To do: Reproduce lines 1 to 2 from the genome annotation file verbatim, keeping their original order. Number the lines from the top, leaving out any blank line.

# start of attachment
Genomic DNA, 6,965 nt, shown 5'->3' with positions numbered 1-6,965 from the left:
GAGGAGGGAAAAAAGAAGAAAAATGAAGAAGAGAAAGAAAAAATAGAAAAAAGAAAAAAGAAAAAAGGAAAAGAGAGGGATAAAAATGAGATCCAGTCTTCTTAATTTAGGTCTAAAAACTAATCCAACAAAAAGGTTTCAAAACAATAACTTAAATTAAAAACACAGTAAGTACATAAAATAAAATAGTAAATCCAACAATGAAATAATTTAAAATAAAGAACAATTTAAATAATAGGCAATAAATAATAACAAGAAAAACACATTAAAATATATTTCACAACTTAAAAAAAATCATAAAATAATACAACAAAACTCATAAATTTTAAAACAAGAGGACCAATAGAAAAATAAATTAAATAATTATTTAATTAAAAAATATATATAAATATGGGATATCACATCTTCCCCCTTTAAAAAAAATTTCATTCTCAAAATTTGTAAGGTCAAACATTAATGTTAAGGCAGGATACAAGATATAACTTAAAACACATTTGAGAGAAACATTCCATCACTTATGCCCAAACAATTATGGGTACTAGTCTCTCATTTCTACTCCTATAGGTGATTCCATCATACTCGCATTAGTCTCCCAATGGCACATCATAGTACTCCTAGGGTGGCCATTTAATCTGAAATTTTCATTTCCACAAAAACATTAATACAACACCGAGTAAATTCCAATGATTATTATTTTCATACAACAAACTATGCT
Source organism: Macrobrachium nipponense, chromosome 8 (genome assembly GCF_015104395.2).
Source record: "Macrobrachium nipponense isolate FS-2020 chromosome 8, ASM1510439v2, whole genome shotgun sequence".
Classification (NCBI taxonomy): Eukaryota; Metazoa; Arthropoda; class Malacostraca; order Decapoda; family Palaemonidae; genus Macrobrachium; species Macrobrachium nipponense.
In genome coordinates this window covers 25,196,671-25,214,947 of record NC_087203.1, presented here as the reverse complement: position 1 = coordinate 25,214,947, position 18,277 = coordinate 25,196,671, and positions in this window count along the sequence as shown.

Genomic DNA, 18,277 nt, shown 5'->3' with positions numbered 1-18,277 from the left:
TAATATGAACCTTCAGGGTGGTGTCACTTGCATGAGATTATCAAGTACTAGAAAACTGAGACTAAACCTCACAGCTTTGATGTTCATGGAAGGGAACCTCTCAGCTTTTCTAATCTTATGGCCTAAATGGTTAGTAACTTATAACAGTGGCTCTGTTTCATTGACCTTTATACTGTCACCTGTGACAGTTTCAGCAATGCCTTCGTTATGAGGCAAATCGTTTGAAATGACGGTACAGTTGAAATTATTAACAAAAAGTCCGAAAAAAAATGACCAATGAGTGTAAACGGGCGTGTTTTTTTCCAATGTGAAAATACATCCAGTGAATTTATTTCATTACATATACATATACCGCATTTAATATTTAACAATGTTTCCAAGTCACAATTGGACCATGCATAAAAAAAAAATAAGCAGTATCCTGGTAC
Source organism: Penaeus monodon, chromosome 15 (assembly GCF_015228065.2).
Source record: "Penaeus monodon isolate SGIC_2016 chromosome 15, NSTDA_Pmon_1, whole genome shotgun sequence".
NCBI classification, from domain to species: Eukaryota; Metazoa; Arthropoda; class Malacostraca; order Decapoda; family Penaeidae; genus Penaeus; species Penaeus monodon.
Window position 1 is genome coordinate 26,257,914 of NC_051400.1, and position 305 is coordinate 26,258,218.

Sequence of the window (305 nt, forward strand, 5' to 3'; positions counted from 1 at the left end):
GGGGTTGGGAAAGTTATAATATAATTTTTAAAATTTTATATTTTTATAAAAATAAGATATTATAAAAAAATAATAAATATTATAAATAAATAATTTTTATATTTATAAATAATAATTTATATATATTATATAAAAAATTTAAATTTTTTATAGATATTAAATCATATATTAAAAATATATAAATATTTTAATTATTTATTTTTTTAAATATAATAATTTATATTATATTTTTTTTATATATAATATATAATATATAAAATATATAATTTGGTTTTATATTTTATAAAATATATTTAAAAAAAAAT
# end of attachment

Genomic DNA, 6,965 nt, shown 5'->3' with positions numbered 1-6,965 from the left:
GAGGAGGGAAAAAAGAAGAAAAATGAAGAAGAGAAAGAAAAAATAGAAAAAAGAAAAAAGAAAAAAGGAAAAGAGAGGGATAAAAATGAGATCCAGTCTTCTTAATTTAGGTCTAAAAACTAATCCAACAAAAAGGTTTCAAAACAATAACTTAAATTAAAAACACAGTAAGTACATAAAATAAAATAGTAAATCCAACAATGAAATAATTTAAAATAAAGAACAATTTAAATAATAGGCAATAAATAATAACAAGAAAAACACATTAAAATATATTTCACAACTTAAAAAAAATCATAAAATAATACAACAAAACTCATAAATTTTAAAACAAGAGGACCAATAGAAAAATAAATTAAATAATTATTTAATTAAAAAATATATATAAATATGGGATATCACATCTTCCCCCTTTAAAAAAAATTTCATTCTCAAAATTTGTAAGGTCAAACATTAATGTTAAGGCAGGATACAAGATATAACTTAAAACACATTTGAGAGAAACATTCCATCACTTATGCCCAAACAATTATGGGTACTAGTCTCTCATTTCTACTCCTATAGGTGATTCCATCATACTCGCATTAGTCTCCCAATGGCACATCATAGTACTCCTAGGGTGGCCATTTAATCTGAAATTTTCATTTCCACAAAAACATTAATACAACACCGAGTAAATTCCAATGATTATTATTTTCATACAACAAACTATGCT